If you see something, say something. Homeland Security has used this phrase to help combat terrorism, but it has value in other circumstances, too. They were the words going through my head when I saw a man yelling at a woman last week.
I had just left the Martin Luther King Library that is on the San Jose State University campus. As I stepped into the forecourt the loud argument caught my attention right away, but I kept on walking. It wasn’t really an argument so much as it was a man berating a woman. They were both young and wearing backpacks, so were probably students. They also appeared to be of South Asian origin, and the yelling was not in English so I don’t know what was being said. Anyway, I wasn’t sure if I should do something about it or not.
Recently I saw this cartoon message that encourages us to engage with someone who is being harassed or maligned in some way, and I wondered if this was one of those occasions.
I decided to weigh up the situation for a few minutes and so I sat on a bench where I could see the couple. The woman was looking directly at the man, but most of the time not saying anything. The man’s voice continued to be loud and he seemed very angry, gesturing towards the woman with a pen (or something of similar size) and jabbing it at her chest. All around us, though, were people coming and going and sitting on benches and none of them seemed to think this was anything they needed to be concerned about.
Twice I saw the woman start to walk away but she was stopped by the man who, apparently, wasn’t finished yelling yet. By this time, I was afraid of him myself and thought that if I intervened he might turn on me. I didn’t want to make the situation worse than it already was, and I didn’t want to put myself at risk. After the woman had tried and failed to walk away for a third time, I knew I had to do something.
I thought that if I continued walking through the campus to the nearest street I might see a security guard or a police officer. When I got to the street, though, it dawned on me that there were probably security personnel in the library. So, I went back up to the library and explained the situation to the assistant who was at the counter. Before I even finished explaining, she was on her feet and heading to find a security guard.
I gave a brief description of the couple and where they were located, and then I left. I figured I had done all I could. But, as I walked home I was annoyed with myself. I had not intervened personally, and I wished I had. I need to come up with a potential script in case I ever come across a similar situation in the future. I also need to be less afraid of loud angry people, but that will take a lot longer.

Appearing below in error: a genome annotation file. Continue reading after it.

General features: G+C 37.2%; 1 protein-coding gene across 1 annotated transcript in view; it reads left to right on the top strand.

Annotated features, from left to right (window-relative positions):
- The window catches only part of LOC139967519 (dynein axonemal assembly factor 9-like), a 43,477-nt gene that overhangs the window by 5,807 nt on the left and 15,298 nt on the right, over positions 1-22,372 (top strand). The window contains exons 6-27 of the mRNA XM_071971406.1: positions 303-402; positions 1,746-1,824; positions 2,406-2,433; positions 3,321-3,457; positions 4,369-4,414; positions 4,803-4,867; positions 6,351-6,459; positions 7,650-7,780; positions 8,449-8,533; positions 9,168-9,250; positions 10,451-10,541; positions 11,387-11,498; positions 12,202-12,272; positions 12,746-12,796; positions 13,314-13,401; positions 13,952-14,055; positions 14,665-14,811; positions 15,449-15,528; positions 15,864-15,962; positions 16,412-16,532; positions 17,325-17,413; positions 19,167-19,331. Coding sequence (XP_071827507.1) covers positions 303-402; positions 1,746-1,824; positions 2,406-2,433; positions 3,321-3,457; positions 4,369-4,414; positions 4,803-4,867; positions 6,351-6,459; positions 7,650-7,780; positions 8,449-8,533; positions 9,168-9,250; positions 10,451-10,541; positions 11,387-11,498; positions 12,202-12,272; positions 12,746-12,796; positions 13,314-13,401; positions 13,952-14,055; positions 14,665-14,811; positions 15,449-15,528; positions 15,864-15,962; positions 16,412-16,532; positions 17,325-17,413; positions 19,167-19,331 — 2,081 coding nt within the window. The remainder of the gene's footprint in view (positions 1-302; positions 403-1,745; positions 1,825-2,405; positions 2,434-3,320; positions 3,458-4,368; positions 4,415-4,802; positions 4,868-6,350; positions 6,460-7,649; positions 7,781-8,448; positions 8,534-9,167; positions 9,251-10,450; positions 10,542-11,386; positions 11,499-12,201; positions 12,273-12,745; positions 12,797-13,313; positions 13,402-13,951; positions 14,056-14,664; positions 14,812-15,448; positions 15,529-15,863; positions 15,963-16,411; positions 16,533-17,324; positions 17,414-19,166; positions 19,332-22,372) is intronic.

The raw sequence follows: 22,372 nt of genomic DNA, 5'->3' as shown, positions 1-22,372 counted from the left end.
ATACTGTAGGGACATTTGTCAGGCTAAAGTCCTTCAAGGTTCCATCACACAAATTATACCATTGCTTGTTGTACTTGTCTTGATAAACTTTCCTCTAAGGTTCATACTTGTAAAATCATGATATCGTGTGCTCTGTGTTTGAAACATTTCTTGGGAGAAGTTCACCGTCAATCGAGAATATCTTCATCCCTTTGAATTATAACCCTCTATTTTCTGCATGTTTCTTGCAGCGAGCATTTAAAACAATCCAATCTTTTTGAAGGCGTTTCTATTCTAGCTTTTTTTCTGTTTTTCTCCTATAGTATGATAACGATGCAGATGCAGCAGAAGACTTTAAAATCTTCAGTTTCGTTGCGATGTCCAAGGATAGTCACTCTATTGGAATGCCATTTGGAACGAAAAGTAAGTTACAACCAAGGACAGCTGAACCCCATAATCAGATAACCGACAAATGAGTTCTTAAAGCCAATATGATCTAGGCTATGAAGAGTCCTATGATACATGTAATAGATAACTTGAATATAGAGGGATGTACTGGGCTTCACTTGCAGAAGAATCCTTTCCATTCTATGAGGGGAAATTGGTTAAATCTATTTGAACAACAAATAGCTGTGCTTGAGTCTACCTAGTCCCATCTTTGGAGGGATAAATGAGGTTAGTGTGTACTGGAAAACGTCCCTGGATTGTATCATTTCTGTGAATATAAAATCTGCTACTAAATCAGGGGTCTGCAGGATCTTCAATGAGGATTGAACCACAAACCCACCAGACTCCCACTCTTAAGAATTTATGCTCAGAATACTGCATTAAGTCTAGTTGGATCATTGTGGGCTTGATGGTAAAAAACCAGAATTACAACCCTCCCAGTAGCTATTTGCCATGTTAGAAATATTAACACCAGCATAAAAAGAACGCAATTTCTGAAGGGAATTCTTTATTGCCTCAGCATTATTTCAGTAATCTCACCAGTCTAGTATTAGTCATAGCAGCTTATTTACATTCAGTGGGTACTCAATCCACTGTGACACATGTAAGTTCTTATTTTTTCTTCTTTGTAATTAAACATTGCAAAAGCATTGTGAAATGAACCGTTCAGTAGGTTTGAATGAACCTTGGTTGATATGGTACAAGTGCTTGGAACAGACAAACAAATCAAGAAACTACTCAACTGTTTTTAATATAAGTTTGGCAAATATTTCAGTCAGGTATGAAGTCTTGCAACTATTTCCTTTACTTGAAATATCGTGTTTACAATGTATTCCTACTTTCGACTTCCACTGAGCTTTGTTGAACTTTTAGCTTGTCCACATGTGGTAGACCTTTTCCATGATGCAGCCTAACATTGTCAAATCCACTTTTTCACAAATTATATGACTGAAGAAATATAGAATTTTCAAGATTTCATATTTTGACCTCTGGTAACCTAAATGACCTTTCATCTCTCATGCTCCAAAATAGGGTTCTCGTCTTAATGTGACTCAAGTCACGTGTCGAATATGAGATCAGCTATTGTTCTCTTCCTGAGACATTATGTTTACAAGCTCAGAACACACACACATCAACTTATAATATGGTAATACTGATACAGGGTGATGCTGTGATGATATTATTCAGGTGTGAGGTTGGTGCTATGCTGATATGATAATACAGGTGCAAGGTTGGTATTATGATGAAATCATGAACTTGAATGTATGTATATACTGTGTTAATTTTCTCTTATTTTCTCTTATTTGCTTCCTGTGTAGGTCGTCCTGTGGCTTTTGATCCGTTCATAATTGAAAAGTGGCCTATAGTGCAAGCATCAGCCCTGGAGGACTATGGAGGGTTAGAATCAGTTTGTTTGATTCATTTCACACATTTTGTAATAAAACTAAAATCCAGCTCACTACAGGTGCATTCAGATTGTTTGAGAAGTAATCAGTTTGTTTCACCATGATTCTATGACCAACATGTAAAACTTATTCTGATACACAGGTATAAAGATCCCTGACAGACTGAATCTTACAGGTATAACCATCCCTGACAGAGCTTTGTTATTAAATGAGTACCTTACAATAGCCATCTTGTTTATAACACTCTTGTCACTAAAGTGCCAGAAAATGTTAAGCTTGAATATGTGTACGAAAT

Tough call. I may have been equally as hesitant. But you were probably correct in your belief that he was very likely having a go.
Maybe I would have caught the attention of a fellow passerby, and nodded toward the woman, who sounds like she was in distress and then suggested we both go over … strength in numbers and what have you?
But it is easy to conjure up the perfect scenario in hindsight, so under the stressful circumstances you did the right thing as he may well have become a lot more aggressive and who knows where that might have led to?
Thanks, Ark. It occurred to me afterwards that if he was this nasty in public, he was probably awful in private. Anyway, I didn’t have what it takes to intervene.
Don’t berate yourself.
You did the right thing. The sensible thing. And maybe if you had spoken up the bloke would have turned on the woman even more.
One has to presume that Security dealt with it.
And if they confronted him they would have been recognized as security immediately and trained to deal with such.
You may have simply been regarded as an interfering busy body and he may have lashed out.
What’s sad is that the poor woman, whoever she was, wife, sister, girlfriend, was probably used to this sort of haranguing.
One can only hope she was able to extricate herself.
Yes, I am trusting that Security dealt with it. I hope the woman got out of not only this situation but the whole relationship!
You did more than a lot of people would have done. I like the idea of preparing a script for situations such as those.
Thanks. I am definitely going to come up with something that I can use at the drop of a hat. I’ll base it on the suggestions for dealing with Islamophobia.
That is such a tough situation. I have known someone personally who intervened when at a service station where a man was physically abusing his wife and they both turned on him, beat him up and called the police on HIM. You did the right thing. You cared. A little live goes a long way.
Thanks, dweezer19. It’s a great pity your friend was so badly treated for trying to do the right thing. It’s hard to know what to do sometimes.
A great solution that someone did for me recently – a man was giving me unwanted attention. I was trying to be polite but he insisted on singing to me and he took hold of my wrists. I wasn’t afraid yet as it was very public (on a beach) but I was very uncomfortable. A woman came over and asked if he could take her picture (we all have camera phones these days). he turned to her and I left. Later I ran into the woman and she had devised the picture taking idea to help me out.
What a great idea! I am so glad that such a kind and creative stranger was there for you. It was also very perceptive of her to realize your discomfort. I will remember this in case I should ever come across a similar situation. Thank you for sharing it with me.